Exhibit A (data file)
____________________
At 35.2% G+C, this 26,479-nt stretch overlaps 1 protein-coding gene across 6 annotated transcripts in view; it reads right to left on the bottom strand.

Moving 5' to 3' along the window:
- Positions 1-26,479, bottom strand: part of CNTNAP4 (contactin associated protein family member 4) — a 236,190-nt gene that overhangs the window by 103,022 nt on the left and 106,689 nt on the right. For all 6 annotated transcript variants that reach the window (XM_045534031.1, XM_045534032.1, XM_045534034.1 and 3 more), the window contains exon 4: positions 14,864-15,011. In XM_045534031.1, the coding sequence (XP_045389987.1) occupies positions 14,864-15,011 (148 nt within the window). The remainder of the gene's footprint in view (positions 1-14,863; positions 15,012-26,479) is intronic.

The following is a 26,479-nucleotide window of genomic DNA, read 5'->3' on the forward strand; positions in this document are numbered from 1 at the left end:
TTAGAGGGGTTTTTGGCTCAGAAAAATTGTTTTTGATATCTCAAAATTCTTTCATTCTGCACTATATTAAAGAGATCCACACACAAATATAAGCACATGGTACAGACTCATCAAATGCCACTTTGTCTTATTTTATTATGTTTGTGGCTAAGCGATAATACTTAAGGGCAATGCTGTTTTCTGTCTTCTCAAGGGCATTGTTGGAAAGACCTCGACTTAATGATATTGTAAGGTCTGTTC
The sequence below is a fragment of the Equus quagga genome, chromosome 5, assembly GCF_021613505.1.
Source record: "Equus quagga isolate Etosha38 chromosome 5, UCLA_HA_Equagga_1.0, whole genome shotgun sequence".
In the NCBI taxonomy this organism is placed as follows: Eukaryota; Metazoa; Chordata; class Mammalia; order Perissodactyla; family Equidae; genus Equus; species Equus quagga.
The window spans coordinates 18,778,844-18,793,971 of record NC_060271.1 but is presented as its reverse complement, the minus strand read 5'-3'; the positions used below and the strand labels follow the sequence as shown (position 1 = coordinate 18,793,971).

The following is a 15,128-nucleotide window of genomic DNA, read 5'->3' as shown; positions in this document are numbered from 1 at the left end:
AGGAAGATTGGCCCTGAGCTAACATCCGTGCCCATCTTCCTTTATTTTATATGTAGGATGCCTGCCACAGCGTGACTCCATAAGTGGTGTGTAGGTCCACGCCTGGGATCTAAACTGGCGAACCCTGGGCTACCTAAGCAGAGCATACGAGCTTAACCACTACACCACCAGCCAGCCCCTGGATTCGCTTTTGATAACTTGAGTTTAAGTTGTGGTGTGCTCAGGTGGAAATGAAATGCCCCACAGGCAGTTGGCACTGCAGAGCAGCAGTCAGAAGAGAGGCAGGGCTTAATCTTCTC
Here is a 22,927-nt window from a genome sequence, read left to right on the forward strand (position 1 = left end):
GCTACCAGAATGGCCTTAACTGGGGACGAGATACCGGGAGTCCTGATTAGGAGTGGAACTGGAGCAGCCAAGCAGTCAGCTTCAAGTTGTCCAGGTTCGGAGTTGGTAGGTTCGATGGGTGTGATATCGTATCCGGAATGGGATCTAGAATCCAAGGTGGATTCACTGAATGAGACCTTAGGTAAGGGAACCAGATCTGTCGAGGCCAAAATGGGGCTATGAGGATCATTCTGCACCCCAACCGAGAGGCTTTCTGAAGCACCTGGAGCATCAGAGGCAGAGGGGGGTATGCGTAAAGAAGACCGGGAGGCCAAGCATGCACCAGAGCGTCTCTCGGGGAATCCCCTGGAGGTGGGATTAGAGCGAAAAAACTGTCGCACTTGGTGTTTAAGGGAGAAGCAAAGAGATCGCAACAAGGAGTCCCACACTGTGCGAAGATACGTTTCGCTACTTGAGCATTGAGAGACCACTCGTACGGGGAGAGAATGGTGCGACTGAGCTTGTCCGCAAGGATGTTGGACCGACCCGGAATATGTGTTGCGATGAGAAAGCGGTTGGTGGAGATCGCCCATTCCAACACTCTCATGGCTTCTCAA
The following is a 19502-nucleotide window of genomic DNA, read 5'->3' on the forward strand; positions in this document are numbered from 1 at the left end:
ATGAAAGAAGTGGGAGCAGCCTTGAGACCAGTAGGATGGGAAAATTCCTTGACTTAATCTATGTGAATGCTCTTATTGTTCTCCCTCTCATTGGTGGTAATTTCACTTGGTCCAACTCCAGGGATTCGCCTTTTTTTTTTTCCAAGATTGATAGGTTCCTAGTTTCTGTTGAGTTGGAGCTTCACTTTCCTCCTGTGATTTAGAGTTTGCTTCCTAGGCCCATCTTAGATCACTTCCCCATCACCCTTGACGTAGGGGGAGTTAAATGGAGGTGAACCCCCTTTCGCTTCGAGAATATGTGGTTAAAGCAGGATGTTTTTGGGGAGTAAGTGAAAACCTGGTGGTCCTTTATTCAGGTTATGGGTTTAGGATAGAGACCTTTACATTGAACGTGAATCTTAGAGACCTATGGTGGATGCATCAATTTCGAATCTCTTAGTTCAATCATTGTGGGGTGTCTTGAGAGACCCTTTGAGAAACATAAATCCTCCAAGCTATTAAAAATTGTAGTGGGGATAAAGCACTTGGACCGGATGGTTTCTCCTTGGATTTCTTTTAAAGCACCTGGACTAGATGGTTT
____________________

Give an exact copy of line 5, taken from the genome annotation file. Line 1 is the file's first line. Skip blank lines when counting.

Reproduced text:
TTAGAGGGGTTTTTGGCTCAGAAAAATTGTTTTTGATATCTCAAAATTCTTTCATTCTGCACTATATTAAAGAGATCCACACACAAATATAAGCACATGGTACAGACTCATCAAATGCCACTTTGTCTTATTTTATTATGTTTGTGGCTAAGCGATAATACTTAAGGGCAATGCTGTTTTCTGTCTTCTCAAGGGCATTGTTGGAAAGACCTCGACTTAATGATATTGTAAGGTCTGTTC